Pop culture obsessives writing for the pop culture obsessed.
Pop culture obsessives writing for the pop culture obsessed.

A-Sides: John Legend, RuPaul, and all of this Christmas’ red-hot musical chestnuts

Illustration for article titled A-Sides: John Legend, RuPaul, and all of this Christmas’ red-hot musical chestnuts
Photo: RuPaul (Christmas Party album art), The Beths (Have Yourself A Merry Little Christmas album art), John Legend (A Legendary Christmas album art), Emmet Otter’s Jug-Band Christmas (The Jim Henson Company), Rhett Miller of Old 97's (Will Byington)

There’s a lot of music out there. To help you cut through all the noise, every week The A.V. Club is rounding up A-Sides, five recent releases we think are worth your time. Today we’re highlighting our favorite 2018 holiday releases. You can listen to these and more on Spotify.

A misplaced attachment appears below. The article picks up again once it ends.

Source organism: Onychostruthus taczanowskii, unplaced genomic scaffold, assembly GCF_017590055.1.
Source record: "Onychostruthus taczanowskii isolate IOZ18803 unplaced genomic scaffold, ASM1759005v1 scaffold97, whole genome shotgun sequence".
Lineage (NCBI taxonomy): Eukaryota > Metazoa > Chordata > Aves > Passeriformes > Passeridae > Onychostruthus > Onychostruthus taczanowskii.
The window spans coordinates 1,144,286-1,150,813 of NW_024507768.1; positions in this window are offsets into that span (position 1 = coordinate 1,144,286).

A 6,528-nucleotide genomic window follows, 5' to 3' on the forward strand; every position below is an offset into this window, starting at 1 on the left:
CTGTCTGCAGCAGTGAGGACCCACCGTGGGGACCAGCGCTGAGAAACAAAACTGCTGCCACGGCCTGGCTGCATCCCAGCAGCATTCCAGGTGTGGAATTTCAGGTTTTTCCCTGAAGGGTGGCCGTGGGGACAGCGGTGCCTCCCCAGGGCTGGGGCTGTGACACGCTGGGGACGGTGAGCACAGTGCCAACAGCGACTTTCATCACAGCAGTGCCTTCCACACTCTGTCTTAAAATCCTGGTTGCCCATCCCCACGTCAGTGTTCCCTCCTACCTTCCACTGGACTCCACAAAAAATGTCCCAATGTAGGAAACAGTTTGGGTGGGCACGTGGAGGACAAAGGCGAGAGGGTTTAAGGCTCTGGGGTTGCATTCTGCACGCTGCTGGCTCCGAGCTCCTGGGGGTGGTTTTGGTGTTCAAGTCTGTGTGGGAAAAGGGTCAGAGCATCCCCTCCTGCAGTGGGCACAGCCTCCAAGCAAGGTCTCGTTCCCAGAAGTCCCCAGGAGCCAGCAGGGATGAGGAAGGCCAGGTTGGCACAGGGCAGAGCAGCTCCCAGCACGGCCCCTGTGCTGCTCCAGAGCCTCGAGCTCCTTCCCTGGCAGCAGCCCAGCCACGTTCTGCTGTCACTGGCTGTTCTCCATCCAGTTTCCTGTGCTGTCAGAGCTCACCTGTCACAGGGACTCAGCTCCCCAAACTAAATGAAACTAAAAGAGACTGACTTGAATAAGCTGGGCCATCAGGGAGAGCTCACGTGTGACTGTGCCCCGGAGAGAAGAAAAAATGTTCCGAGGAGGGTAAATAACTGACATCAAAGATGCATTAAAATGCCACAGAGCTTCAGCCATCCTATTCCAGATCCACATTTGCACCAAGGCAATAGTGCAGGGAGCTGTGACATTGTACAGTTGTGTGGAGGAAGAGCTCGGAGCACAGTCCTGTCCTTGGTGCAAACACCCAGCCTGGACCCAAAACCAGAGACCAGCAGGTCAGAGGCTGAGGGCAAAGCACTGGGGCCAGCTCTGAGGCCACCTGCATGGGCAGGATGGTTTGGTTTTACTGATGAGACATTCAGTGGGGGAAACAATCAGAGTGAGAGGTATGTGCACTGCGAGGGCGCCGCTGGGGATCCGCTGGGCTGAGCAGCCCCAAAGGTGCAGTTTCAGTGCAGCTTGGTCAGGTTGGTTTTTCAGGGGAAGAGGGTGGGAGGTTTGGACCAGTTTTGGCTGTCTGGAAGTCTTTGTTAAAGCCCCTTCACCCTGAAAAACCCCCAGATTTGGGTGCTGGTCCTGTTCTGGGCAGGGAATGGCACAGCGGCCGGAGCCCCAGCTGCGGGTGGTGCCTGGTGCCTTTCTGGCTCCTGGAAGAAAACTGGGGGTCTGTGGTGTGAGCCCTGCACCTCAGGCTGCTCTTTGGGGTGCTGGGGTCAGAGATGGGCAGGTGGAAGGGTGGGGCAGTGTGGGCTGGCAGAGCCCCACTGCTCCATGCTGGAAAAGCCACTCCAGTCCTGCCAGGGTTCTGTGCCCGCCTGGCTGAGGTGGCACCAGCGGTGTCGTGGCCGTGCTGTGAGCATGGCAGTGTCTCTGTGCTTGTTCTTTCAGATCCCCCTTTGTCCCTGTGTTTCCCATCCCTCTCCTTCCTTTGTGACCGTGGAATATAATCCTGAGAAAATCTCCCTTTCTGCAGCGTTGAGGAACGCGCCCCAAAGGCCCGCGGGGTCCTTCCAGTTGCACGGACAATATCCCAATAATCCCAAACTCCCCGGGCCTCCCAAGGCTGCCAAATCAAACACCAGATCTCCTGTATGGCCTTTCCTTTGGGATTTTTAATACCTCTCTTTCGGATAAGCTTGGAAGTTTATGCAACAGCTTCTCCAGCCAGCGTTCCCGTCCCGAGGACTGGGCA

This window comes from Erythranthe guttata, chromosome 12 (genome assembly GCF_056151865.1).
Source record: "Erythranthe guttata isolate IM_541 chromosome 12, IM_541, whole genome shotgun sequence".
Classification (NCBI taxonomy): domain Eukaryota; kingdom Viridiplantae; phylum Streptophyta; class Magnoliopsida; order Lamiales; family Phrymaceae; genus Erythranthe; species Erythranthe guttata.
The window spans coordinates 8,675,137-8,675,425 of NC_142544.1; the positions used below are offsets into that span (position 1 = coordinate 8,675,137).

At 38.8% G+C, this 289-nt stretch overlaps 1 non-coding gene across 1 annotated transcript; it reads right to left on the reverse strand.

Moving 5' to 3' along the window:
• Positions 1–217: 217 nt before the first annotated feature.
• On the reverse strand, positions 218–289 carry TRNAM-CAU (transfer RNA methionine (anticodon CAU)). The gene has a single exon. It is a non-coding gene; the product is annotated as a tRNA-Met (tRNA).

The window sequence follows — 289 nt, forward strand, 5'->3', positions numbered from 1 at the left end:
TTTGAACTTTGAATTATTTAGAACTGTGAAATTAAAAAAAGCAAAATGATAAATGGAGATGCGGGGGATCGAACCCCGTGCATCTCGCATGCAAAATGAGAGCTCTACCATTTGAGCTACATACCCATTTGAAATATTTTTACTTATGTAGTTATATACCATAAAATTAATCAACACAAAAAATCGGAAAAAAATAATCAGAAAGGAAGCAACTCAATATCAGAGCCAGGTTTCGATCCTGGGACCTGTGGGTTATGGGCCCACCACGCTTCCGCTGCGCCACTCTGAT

John Legend, “Silver Bells”

[Columbia, October 26]

The worst thing someone can do to a Christmas song—and this happens constantly and people always think they’re being so tasteful—is to take it and make it all slow and sad and nostalgic. Inversely, the absolute coolest thing someone can do to a Christmas song is to make it fucking slap, as John Legend does with “Silver Bells,” a typically plodding, string-laden carol, best crooned to by some guy standing in a park or something. Not so for John Legend, though, who kicks the fucker off with a big swell of strings before riding endless walking bass lines, funk drums, and seas of appreciative backing vocals, utterly remaking it as a Christmas-party classic. It even has a flute solo! This is that shit you steal a relative’s fancy whiskey to. [Clayton Purdom]